Creating Rollovers

Rollovers are image areas that change when you interact with them in a web browser. Most commonly, rollovers are used with text buttons; the image changes when you roll your mouse over it, for example. Rollovers are managed by rollover states. Each rollover state enables a different behavior that is triggered by a person interacting with the web page in a web browser. The possible rollover states include normal, over, down, selected, out, up, click, custom, and none.

In this tutorial, you will create sepia-toned versions of the thumbnail images on new layers. Then, you'll assign different rollover states to the slices using both the new layers and layer style effects. Use both the Layers palette and the Web Content palette together to create rollovers. Let's create the sepia-tone effect first.

1. Using the Slice Select tool, click slice 03 (see Figure 9.19 in the previous section). The Site Plan layer is automatically selected in the Layers palette. Duplicate this layer by pressing Ctrl+J. A new layer is created called Site Plan copy, with the same information as the source layer.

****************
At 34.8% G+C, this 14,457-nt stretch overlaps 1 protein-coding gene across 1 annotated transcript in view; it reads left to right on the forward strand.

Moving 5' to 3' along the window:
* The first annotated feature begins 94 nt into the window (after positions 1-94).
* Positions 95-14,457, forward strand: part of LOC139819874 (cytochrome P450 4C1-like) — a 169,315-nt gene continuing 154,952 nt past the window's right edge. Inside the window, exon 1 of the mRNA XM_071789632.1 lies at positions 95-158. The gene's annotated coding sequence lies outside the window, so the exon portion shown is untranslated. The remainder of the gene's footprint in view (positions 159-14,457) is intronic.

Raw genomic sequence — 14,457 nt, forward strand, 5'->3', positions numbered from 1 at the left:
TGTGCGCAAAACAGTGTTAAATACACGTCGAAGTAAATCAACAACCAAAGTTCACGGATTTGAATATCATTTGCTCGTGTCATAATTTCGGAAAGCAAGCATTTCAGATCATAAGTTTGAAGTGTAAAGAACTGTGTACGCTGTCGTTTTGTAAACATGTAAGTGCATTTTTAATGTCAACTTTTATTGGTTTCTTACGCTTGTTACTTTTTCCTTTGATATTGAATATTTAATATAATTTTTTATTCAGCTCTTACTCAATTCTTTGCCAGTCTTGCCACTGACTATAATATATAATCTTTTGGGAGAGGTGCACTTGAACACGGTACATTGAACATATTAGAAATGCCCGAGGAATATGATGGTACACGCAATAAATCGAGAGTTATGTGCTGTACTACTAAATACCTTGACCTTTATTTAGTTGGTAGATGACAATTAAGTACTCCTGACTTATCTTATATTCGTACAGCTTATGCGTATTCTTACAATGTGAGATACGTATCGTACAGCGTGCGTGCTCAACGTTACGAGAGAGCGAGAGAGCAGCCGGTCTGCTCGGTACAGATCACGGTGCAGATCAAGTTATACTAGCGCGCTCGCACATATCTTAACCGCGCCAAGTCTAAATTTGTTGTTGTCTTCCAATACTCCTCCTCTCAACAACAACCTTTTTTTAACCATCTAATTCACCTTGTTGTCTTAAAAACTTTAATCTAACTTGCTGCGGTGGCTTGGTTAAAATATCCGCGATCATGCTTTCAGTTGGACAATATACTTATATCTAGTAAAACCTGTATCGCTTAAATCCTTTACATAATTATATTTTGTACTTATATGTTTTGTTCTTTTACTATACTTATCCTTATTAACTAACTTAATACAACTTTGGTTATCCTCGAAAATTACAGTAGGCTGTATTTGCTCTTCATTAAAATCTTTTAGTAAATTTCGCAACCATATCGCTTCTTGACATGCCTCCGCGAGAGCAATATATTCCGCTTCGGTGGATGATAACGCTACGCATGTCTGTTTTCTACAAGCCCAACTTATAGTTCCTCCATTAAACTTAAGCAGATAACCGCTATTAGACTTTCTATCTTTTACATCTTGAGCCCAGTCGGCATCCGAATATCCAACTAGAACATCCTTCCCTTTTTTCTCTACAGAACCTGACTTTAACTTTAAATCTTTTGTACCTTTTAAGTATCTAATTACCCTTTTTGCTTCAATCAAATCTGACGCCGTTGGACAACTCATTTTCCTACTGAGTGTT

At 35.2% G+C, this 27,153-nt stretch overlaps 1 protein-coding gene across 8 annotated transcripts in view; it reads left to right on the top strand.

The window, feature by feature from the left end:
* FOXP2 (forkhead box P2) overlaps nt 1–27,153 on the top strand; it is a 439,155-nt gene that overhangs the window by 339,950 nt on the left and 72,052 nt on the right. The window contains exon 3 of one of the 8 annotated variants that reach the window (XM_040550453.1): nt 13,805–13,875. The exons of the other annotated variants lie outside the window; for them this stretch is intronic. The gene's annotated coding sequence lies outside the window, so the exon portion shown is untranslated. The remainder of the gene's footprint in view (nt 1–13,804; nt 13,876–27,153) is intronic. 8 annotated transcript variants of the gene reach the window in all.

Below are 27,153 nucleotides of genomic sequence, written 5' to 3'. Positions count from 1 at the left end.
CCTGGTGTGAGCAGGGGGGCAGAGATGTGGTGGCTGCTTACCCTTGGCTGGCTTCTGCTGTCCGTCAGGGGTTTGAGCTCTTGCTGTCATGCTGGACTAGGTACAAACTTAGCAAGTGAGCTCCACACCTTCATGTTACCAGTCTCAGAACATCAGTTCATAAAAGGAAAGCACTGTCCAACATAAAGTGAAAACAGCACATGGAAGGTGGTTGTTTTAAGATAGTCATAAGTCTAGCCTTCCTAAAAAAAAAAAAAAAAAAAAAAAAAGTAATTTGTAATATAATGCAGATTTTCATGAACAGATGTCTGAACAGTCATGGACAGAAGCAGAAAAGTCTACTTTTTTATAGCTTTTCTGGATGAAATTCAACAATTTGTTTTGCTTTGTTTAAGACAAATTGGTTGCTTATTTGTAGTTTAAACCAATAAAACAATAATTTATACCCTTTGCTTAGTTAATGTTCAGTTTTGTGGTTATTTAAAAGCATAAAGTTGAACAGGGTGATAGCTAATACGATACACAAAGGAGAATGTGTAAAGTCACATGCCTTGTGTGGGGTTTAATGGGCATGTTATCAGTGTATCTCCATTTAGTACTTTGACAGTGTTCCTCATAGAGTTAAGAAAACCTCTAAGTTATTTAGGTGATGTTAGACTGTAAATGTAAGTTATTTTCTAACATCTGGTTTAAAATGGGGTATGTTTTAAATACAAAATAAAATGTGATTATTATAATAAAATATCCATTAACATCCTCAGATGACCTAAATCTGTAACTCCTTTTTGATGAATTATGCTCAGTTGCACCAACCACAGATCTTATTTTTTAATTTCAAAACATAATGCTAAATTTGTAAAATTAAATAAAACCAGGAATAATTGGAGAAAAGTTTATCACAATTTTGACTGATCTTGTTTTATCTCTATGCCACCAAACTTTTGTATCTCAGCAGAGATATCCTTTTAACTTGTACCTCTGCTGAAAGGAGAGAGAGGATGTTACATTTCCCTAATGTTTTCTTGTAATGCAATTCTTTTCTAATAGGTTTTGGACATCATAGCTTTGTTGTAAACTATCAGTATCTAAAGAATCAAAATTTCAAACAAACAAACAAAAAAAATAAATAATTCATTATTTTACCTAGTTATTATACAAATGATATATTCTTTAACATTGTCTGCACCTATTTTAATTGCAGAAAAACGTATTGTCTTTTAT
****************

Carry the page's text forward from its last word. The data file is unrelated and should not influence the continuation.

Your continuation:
2. Press Shift+Ctrl+U to desaturate the Site Plan copy layer. The site plan appears in grayscale in the document window while all the other slices appear as they were before. Slices are really independent images shown within the same document window.

3. Use the Colorize feature of the Hue/Saturation adjustment to impart a sepia-tone color cast to the desaturated layer: Choose Image > Adjustments > Hue/Saturation to open the Hue/Saturation dialog box. Adjustment layers are not present in ImageReady. Check Colorize, drag the Hue slider to 35, and drag the Saturation slider to 25 (see Figure 9.20). Click OK, making the current layer a sepia-toned version of the Site Plan layer.

Figure 9.20

ImageReady's Hue/ Saturation dialog box

4. Now make the rollover: Select the Web Content palette, and notice that the current slice is already selected. (The Slice Select tool did this automatically.) Click the Create Rollover State button at the bottom of the Web Content palette (see Figure 9.21). The over state is created and indented under the selected slice in the Web Content palette.